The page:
There are ways to bring such "new" ideas that may, at first, exasperate many players. I got some ideas, but I think a bit of a low cost way may be to take cues (or make) a single player game that you throw in such ideas and gauge success from that (Here I have to admit, when I say, "new ideas" I am try to think bigger and more revolutionary in terms of basic game play. Even wondering about UIs and Avatar standards. Really out-there stuff. But again, it's just brainstorming, isn't it?). Another way, is to devote some small resource into a hobby server in-house that would be mostly used after-hours. I'd probably have to explain it more, but it's similar to "working on something on the side in your spare time when working on a project". I guess, like building your own motorcycle/painting when you get the time. You could then either incorporate elements from it into other projects or see what sticks. I guess it'd be like an in-house "Second Life" for Devs (and maybe invited guests). I think the key is to test your "sketch ideas" to some sort of audience and get some reaction and these tests could be small or big.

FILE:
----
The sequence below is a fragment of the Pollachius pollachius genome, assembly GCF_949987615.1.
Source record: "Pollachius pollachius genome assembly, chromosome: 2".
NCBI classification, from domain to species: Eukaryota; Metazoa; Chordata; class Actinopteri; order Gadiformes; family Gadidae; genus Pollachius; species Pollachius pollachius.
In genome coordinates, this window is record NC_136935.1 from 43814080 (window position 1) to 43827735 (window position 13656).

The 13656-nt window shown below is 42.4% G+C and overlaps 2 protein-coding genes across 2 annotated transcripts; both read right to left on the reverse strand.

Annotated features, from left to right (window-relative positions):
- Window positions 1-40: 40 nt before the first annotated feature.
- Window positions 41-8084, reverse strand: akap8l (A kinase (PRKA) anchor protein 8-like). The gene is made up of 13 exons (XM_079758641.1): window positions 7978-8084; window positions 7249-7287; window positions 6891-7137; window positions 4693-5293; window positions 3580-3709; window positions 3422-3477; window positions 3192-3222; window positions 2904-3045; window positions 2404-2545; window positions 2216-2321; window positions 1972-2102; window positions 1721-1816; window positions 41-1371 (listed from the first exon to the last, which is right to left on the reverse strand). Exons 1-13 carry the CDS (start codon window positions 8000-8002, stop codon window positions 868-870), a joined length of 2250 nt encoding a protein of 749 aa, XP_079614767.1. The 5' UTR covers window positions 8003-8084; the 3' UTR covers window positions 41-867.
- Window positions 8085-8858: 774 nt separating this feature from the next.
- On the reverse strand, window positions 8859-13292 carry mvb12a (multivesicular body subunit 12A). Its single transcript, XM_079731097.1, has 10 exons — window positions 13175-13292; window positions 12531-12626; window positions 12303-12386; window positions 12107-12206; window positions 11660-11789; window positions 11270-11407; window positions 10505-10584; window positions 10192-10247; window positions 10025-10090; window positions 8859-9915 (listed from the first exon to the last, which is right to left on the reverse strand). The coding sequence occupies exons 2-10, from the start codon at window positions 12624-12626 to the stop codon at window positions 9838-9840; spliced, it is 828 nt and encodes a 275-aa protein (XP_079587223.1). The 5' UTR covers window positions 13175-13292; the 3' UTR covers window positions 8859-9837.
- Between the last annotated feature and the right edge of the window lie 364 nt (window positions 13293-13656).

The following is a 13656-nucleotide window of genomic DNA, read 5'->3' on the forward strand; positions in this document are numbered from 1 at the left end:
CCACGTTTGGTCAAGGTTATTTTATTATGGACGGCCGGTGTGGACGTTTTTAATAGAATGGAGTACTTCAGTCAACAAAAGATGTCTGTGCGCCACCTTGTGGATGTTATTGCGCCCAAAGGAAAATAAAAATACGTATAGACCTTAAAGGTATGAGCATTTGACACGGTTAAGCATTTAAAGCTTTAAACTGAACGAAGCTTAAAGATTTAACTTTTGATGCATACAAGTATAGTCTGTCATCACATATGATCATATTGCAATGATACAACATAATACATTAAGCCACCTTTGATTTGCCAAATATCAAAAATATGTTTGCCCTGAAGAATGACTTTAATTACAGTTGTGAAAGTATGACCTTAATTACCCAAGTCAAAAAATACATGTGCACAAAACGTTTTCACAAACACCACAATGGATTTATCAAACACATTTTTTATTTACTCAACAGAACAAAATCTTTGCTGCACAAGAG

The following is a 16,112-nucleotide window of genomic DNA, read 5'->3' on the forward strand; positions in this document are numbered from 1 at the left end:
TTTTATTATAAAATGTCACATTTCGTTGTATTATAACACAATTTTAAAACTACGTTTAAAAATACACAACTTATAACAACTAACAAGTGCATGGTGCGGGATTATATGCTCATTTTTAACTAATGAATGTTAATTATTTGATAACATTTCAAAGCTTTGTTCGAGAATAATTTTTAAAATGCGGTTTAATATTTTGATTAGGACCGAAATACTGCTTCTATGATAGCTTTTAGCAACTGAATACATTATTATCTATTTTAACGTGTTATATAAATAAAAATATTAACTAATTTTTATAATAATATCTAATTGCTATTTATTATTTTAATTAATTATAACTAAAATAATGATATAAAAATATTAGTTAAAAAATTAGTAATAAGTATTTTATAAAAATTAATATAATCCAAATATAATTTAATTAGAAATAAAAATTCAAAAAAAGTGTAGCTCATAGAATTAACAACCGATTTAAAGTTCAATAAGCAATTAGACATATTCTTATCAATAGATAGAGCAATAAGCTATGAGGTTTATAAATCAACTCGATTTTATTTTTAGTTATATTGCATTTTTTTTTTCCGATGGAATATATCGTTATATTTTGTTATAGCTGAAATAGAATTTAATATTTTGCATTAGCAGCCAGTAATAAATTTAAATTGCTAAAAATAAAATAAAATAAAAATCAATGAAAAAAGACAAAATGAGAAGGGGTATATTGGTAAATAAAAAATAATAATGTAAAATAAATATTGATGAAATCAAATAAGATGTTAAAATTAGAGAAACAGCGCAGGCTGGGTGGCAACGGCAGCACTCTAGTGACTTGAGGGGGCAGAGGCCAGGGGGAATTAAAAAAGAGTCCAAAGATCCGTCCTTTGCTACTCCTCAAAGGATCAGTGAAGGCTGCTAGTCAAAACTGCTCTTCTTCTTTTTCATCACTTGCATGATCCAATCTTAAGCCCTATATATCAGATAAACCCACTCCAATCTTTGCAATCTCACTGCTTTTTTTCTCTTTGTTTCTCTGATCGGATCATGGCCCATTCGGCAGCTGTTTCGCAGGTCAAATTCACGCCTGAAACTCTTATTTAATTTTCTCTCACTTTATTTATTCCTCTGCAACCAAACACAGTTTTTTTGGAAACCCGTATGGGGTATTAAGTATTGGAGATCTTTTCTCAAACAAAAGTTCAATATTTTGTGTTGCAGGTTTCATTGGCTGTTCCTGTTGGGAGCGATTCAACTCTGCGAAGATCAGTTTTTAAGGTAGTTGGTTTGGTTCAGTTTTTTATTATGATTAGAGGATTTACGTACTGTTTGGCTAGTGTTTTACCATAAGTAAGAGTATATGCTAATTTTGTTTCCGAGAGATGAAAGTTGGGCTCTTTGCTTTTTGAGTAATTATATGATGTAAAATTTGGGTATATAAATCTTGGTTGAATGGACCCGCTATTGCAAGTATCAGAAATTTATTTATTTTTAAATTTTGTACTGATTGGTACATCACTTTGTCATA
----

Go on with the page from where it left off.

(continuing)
Again, just suggestions. It may not work given budgetary and time constraints, but Devs are I feel, a bit like artists and like to try new and different things just as much as others want to see them. I kinda think an outlet is needed on a slightly bigger scale, but not one that requires lots of money. Again, questions can be asked, What is a UI? How to change it? Is there room for voice controls? Hand motions? What about specific controllers? Anything that can be done outside a game to enhance it (Okay, you got me, Secret World's been doing great in that department so far! ;P )? Should the Kinect be thrown out of the MMO or is there a space for it, even for a bit ;I do need more exercise, but maybe certain mini-games? What about cameras? What about even MORE integration between web sites or your windows and the game? (Maybe I am closer to being an experimental painter, like a Cubists, in a world of Portrait artists in terms of games?)

Personally, I think the scope of what to expect from games should be widened even further than just the graphics and gameplay, although those are important, too.